Parents and Their Damn Children

When the media tells us what to do everyone freaks out (Though, I suppose that those who do what the media tells them is the exception), but when we tell our own children what to do, even when we tell them very weird things (I will come to this), it is suddenly alright. Is the wish of these people to disobey everyone else, but still have all else forced to obedience? Do we like to rule our own children as a projection of the resistance we feel towards ourselves being ruled by others?

 

I remember the 90’s, when parents told their children all kinds of stupid things:

If you watch TV too much, your eyes will become square.

If you cross your eyes for too long, they will stay that way.

If you roll your head you may break your neck.

If you swear too much, your tongue will become black.

If you lie your tongue will become blue.

If you don’t clean your room, the dust rats will bite your toes.

If you watch too much Transformers, they’ll come out of the screen.

If you don’t wear your bicycle helmet and fall, your head will crack open like an egg.

 

All of these “rules” are about limiting and frightening children so that they will refrain from doing petty stuff that annoys adults. They do nothing but reveal the frustrations and anxieties that fly about in our parents’ minds. Still, parents themselves weren’t exactly the best role models. In fact, they seldom lived by these rules themselves. Any opposition from the children was quickly discarded. “You will understand when you get older.” Parenting consisted of scaring children and forcing them to live a life robbed from self-experiences, where all they did was to be colored by their obedience to the parents forcible will. No free thinking was allowed that was not to the parents content, and much of the outside world was censored for them. This isn’t exactly news, though it isn’t exactly gone either. It is very present.  

How does this affect a human being? Imagine yourself being forced to obey someone. You will never get an explanation as to why, other than “because I say so” or “because I’m your parent”. There is nothing to it other than the unjust concept of an unquestionable authority, which decides what is allowed to do and what is allowed to say. As adults, we would get extremely upset about this (if we ourselves were subject to this concept), because we don’t want an authority to parent us, we want freedom and justice (though, freedom and justice that serves us well rather than others). The less we get as children, the more we want as adults. It shows how much freedom we want in how much we are unwilling to obey other people, unless there is something to it. “If I don’t get paid for this, then forget it, do it yourself.”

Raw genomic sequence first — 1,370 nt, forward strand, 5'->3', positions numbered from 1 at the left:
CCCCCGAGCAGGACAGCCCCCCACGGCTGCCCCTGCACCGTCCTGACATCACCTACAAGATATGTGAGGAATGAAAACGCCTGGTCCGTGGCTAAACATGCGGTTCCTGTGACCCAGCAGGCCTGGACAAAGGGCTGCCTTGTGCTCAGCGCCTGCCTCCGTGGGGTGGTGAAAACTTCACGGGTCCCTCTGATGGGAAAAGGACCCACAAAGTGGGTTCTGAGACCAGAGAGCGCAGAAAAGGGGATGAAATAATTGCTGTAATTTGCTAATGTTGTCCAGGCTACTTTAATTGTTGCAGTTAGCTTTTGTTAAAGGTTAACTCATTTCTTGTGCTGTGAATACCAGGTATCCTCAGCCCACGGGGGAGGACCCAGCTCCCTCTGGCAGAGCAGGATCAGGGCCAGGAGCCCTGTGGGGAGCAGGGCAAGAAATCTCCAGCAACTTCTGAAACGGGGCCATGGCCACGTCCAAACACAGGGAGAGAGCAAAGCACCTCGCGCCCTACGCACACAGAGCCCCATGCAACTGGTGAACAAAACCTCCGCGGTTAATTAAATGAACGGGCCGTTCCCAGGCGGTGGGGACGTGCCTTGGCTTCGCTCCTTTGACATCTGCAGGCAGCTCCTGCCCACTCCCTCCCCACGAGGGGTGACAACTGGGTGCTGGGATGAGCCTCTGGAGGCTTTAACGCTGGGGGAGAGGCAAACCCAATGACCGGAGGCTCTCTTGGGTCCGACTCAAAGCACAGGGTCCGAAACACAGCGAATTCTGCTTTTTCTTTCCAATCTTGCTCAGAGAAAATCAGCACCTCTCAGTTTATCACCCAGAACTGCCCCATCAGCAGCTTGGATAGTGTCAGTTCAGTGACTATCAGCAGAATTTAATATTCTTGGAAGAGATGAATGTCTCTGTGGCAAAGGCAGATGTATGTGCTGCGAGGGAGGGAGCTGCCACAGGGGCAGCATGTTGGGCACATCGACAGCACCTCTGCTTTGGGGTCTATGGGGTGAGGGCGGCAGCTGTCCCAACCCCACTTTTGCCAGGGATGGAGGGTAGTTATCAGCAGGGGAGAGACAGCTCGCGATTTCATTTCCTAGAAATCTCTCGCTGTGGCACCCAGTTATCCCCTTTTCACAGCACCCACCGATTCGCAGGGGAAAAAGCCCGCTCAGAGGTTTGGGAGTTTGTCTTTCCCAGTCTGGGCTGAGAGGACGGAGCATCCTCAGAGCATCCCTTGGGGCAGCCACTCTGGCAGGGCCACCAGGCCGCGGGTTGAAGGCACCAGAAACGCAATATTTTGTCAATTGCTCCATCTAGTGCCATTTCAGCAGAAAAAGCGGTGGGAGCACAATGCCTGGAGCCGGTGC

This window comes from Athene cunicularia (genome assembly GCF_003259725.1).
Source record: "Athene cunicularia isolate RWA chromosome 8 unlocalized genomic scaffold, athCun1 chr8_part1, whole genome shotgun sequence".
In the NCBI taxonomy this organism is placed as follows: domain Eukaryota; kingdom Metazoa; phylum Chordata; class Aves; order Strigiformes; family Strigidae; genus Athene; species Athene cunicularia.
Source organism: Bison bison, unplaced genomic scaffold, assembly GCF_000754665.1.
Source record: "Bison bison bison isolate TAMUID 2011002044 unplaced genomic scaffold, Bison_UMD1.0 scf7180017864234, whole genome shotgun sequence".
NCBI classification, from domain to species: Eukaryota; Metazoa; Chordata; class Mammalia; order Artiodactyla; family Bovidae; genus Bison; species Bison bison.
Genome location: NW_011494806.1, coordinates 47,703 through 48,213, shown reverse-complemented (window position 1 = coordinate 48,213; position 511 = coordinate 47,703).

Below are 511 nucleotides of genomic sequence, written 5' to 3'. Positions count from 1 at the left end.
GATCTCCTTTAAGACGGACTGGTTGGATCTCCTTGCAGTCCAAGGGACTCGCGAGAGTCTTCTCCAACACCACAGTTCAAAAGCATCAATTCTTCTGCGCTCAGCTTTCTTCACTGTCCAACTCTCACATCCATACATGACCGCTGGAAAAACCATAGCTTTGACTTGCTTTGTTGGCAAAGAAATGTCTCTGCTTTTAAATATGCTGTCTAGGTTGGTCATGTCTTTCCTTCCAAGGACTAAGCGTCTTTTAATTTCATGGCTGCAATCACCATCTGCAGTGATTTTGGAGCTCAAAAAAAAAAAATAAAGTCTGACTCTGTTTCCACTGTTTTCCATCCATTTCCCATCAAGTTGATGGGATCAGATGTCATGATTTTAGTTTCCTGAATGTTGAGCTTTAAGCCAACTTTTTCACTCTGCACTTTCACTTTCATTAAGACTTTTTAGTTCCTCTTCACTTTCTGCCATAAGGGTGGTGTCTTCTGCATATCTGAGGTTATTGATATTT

As a parent, you have the power over another human being, a power which is easy to abuse. A child does only have a naive interpretation of the world, as it does not have as much experience to build its expectations from. We decide what our children will learn, what opinions they should have and what clothes they will wear. As soon as they grow old enough to resist our authority (hey, no wonder why teenagers are so grumpy, when I come to think of it), we grow back to our own bitter selves. There’s not much more to be done or said, power washes away with age. When it has been washed away, it leaves small grains of realisation behind it, and with them come the questions crawling to us. 

“Maybe I could have done things differently? How did it come to this? What did I do to bring up such an upset kid?”

 These aren’t exactly rare thoughts among parents, and not rare at all among people in general. When we see the opportunity we will act out our wishes, which, as I have alreday stated, are colored by what we lacked during our own childhood. Maybe some people should be a bit less narrow and a bit more open to begin with. I’m simply promoting the acceptance of different willpower among people, especially between children and their parents, that’s all. You’d think people would need some self-distance, and a strong bottle of self-realisation while they’re at it. Damn hypocrites.

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One Response to “Parents and Their Damn Children”

  1. yourothermotherhere Says:

    We pass along the good and the bad without questioning. I wonder why?

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